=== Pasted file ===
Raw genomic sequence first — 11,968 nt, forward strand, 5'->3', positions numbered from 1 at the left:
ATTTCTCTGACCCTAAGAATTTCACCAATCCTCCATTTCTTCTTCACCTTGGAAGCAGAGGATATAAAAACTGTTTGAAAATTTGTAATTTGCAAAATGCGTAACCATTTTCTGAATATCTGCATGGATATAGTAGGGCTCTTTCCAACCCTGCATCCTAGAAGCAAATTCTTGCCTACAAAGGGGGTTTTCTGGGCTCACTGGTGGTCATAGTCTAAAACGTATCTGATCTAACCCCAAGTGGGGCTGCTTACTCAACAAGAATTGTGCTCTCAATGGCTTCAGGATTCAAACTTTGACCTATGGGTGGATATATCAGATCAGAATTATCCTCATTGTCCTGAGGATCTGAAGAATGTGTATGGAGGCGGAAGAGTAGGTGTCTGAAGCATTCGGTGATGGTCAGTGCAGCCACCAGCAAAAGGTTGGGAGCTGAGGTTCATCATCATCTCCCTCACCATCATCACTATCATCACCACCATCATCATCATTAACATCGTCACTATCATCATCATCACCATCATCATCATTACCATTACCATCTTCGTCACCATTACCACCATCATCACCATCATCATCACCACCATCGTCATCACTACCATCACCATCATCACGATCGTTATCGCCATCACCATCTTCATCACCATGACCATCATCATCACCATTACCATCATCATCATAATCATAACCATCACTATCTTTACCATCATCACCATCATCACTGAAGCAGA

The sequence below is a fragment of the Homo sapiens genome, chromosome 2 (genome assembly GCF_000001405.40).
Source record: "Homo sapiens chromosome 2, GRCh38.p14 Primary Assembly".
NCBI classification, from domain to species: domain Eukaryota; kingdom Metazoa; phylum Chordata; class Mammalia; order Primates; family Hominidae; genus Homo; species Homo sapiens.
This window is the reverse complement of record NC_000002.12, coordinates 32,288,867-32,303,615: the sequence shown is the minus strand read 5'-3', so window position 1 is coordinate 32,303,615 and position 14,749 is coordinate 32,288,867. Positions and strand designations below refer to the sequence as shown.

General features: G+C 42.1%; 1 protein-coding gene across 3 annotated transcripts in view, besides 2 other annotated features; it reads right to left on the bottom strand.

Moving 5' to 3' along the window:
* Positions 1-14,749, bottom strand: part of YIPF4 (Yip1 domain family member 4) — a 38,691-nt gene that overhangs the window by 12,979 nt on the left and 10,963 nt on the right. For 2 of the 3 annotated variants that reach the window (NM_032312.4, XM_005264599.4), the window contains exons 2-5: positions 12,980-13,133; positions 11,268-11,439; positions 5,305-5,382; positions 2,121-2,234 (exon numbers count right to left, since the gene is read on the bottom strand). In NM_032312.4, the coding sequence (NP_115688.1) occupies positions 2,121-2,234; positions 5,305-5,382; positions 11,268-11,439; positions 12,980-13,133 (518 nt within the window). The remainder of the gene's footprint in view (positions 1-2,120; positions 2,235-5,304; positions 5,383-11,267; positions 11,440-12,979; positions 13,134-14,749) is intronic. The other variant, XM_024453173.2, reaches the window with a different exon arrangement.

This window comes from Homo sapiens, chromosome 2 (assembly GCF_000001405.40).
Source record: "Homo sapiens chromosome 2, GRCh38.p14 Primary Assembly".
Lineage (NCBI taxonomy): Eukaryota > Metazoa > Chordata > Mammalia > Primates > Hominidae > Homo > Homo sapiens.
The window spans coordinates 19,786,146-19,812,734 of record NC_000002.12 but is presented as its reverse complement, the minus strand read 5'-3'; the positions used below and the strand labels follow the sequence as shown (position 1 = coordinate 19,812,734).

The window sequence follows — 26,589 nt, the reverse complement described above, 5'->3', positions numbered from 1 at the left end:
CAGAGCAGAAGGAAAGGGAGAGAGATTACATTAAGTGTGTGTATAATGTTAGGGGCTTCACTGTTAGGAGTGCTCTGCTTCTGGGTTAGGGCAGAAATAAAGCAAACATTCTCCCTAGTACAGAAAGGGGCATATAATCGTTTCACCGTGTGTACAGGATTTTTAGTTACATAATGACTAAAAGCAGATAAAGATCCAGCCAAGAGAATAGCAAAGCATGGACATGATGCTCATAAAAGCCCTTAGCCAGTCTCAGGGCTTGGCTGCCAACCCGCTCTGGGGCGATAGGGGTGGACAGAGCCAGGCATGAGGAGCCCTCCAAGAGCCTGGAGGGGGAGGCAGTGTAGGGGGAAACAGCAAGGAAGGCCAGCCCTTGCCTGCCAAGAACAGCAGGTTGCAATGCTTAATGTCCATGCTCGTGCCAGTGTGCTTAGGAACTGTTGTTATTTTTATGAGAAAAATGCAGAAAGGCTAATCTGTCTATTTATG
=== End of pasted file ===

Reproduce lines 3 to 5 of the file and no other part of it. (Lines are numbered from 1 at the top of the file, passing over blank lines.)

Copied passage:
The sequence below is a fragment of the Homo sapiens genome, chromosome 2 (genome assembly GCF_000001405.40).
Source record: "Homo sapiens chromosome 2, GRCh38.p14 Primary Assembly".
NCBI classification, from domain to species: domain Eukaryota; kingdom Metazoa; phylum Chordata; class Mammalia; order Primates; family Hominidae; genus Homo; species Homo sapiens.